Inasmuch as the postliterate is commonly associated with the death or exhaustion of literature, it is from the exhaustion of literacies that postliterate machineries make sense and meaning. As Socrates suggests in the Phaedrus, preliterate machineries delivered grammatike as somewhat dead on arrival—a “sacrifice to Mercury” as an ancient commentator phrased it. Bacon nonetheless felt that the “force, virtue, and consequences” of three inventions— namely, printing, gunpowder, and the compass—surpassed the wisdom of the ancients and “changed the face and condition of things all over the world.” Analogical printing helped realize a proliferation of literate machineries. At the dawn of literacy at the nineteenth century’s end, critics dreamed that a “literary machine could be invented for compressing fiction, like a cotton or hay press, by which the loose materials that make up the three-volume novel or the serial in twelve monthly parts could be packed into the dimensions of a pamphlet or of a good magazine story.” The death or exhaustion of literature and the “literature of exhaustion,” with its endless periods of anxieties and decline, is just preliterate, literate, and postliterate machineries at play and work. Unwittingly, literary theorist Harold Bloom summed up this dimension of postliterate machineries in a potshot at Harry Potter: “That’s not reading because there’s nothing there to be read.” The best defense mustered thus far is dipping into the unconscious for dreams of twenty-first- century, on-demand, imachinic, and postmachinic literacies.18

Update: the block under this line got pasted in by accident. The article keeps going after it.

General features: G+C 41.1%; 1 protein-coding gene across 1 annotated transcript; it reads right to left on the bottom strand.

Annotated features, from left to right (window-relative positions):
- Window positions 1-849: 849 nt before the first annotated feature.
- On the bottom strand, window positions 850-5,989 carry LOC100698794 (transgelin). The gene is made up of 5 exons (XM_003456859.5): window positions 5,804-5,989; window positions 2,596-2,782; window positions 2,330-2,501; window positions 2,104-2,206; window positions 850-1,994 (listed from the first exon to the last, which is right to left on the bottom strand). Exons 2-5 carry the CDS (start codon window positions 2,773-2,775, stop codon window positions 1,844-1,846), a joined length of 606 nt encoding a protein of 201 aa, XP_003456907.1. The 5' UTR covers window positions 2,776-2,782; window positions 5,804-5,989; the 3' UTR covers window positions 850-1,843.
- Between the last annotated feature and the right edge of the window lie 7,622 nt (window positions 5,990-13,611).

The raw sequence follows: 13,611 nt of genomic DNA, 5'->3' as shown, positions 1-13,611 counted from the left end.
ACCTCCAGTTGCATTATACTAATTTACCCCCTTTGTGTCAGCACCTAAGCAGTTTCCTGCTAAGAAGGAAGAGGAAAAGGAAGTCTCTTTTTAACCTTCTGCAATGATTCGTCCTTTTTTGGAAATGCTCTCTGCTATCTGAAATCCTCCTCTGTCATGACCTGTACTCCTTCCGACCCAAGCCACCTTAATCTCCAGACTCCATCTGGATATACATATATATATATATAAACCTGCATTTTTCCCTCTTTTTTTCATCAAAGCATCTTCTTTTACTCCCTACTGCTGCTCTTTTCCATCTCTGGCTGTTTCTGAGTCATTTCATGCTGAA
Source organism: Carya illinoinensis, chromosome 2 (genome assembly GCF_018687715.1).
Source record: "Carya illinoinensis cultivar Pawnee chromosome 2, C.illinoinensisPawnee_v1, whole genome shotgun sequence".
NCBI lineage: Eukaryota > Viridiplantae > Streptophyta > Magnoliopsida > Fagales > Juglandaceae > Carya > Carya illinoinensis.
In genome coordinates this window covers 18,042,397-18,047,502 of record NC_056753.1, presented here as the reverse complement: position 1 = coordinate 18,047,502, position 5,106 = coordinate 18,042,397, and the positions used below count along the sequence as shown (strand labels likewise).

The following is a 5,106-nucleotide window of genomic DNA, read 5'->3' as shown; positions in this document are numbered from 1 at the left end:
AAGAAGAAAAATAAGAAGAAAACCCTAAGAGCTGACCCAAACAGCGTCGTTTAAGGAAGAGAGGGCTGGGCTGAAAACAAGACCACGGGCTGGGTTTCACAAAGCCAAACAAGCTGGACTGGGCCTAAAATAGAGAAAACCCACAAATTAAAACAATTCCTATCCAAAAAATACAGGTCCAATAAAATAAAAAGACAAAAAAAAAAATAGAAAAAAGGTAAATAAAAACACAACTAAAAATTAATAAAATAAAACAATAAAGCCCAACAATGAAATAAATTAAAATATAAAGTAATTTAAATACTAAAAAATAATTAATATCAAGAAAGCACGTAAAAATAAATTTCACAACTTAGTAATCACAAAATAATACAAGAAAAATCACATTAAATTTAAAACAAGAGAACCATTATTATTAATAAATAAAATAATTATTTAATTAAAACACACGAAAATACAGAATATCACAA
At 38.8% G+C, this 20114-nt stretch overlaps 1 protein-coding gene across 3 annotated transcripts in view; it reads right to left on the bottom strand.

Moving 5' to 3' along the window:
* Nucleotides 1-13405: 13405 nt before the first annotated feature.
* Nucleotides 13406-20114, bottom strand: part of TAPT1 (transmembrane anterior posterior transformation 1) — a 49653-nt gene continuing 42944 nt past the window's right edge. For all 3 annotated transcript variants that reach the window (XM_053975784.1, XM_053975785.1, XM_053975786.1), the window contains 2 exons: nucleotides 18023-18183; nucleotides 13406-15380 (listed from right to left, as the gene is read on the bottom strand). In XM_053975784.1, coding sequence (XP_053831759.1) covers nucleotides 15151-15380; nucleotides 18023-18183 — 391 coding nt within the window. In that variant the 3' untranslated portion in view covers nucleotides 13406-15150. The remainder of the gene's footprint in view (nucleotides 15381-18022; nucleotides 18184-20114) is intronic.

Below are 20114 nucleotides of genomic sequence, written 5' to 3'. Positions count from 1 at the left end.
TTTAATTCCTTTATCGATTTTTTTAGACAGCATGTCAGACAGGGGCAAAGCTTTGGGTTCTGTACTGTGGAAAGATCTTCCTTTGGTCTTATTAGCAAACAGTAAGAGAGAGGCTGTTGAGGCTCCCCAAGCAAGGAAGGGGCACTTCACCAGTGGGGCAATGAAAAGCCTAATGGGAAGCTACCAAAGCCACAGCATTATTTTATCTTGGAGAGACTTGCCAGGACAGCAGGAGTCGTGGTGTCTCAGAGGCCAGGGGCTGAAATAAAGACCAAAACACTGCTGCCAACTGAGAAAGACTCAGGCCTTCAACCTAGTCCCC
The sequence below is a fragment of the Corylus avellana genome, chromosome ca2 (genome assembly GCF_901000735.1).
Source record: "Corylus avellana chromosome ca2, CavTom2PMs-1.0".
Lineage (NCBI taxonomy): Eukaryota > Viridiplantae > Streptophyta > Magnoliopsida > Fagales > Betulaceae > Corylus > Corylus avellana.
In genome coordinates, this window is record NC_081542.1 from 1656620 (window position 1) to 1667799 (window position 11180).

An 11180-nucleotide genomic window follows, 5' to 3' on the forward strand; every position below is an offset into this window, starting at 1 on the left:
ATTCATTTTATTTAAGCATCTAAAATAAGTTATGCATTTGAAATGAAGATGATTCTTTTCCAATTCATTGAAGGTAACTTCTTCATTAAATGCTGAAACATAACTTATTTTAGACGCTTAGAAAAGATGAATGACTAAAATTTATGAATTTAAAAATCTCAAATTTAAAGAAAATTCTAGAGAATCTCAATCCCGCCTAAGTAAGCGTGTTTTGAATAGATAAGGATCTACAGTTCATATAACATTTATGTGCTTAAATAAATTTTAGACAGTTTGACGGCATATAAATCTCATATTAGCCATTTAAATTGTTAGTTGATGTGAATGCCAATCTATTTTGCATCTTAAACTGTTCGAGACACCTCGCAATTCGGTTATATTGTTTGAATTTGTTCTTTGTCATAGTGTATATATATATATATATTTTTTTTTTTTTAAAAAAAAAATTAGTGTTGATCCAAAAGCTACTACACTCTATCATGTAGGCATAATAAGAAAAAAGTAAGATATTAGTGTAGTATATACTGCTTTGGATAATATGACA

Observing that no one reads anymore, Jobs could have stipulated that no one really reads or writes emails anymore. Yet, paradoxically, we have all become a postkid, postman, postwoman, or the gender-neutral and progressive postperson, “merely one stage in the long journey we might call the authorship of the self.” Mobilities have turned us into email carriers anxious of being or going conative, postal, and postliterate, like Moses with the tablet, at any given moment. Fifty years ago and somewhat robotist, it seemed that cyborgs were destined to safeguard humans from machineries to leave them to their cherished literacies. Definitely not your grandmother’s stationary literacies, cyborgs stamped a different postmark on the future and opted for text appeal and flash drive. God and goddess forbid that they would be slaves to literacies but not machineries.19

The postliterate resigns to a fact that digital pulses and analogical impulses are interdependent and coincidental—we are parts genuine and counterfeit, unadulterated and adulterated, lettered and machinic, the distribution of which is haphazard and designed. By and by, there has been a devaluation of currency in the “literacy myth” and “triumph of literacy” archetypes (i.e., civil, literate persons at the wit’s end of uncivil, nonliterate machineries). It is uncertain whether the free will is there to do battle for literacies in the way one battled for literature. When the tide turns, literary technologies and technological literacies need redefining. Still, it will be a lot more meaningful to download previews of the future by spinning wheels of fortune and the world’s horoscope, leveraging masses with mechanical muses, building bridges to unrealized destinations, riding chariots, motoring desires, or otherwise inciting and inventing non- , pre- , a- , and postliterate machineries. All things considered, I want to be preterliterate and machinic.